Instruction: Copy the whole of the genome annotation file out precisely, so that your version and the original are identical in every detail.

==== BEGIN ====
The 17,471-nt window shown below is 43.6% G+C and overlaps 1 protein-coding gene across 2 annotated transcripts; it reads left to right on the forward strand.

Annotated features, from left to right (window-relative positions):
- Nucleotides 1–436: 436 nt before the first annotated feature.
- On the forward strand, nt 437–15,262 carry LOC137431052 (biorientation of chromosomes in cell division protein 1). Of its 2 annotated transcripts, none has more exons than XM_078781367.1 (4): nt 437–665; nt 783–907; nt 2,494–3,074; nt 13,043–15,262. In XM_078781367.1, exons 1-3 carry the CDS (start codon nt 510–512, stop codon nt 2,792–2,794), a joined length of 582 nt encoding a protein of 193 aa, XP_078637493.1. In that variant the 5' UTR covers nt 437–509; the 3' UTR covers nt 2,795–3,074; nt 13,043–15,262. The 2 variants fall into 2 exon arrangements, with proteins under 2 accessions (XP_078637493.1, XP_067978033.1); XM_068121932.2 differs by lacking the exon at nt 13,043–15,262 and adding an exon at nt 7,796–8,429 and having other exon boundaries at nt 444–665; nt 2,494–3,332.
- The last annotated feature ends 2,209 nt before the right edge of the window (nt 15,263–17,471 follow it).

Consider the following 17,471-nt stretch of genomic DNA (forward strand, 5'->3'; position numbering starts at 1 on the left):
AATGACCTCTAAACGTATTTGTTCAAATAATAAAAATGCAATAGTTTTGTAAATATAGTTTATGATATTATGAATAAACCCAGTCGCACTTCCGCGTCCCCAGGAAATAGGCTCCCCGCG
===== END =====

The 17,471-nt window shown below is 43.6% G+C and overlaps 1 protein-coding gene across 2 annotated transcripts; it reads left to right on the forward strand.

Annotated features, from left to right (window-relative positions):
- Nucleotides 1–436: 436 nt before the first annotated feature.
- On the forward strand, nt 437–15,262 carry LOC137431052 (biorientation of chromosomes in cell division protein 1). Of its 2 annotated transcripts, none has more exons than XM_078781367.1 (4): nt 437–665; nt 783–907; nt 2,494–3,074; nt 13,043–15,262. In XM_078781367.1, exons 1-3 carry the CDS (start codon nt 510–512, stop codon nt 2,792–2,794), a joined length of 582 nt encoding a protein of 193 aa, XP_078637493.1. In that variant the 5' UTR covers nt 437–509; the 3' UTR covers nt 2,795–3,074; nt 13,043–15,262. The 2 variants fall into 2 exon arrangements, with proteins under 2 accessions (XP_078637493.1, XP_067978033.1); XM_068121932.2 differs by lacking the exon at nt 13,043–15,262 and adding an exon at nt 7,796–8,429 and having other exon boundaries at nt 444–665; nt 2,494–3,332.
- The last annotated feature ends 2,209 nt before the right edge of the window (nt 15,263–17,471 follow it).

Consider the following 17,471-nt stretch of genomic DNA (forward strand, 5'->3'; position numbering starts at 1 on the left):
AATGACCTCTAAACGTATTTGTTCAAATAATAAAAATGCAATAGTTTTGTAAATATAGTTTATGATATTATGAATAAACCCAGTCGCACTTCCGCGTCCCCAGGAAATAGGCTCCCCGCG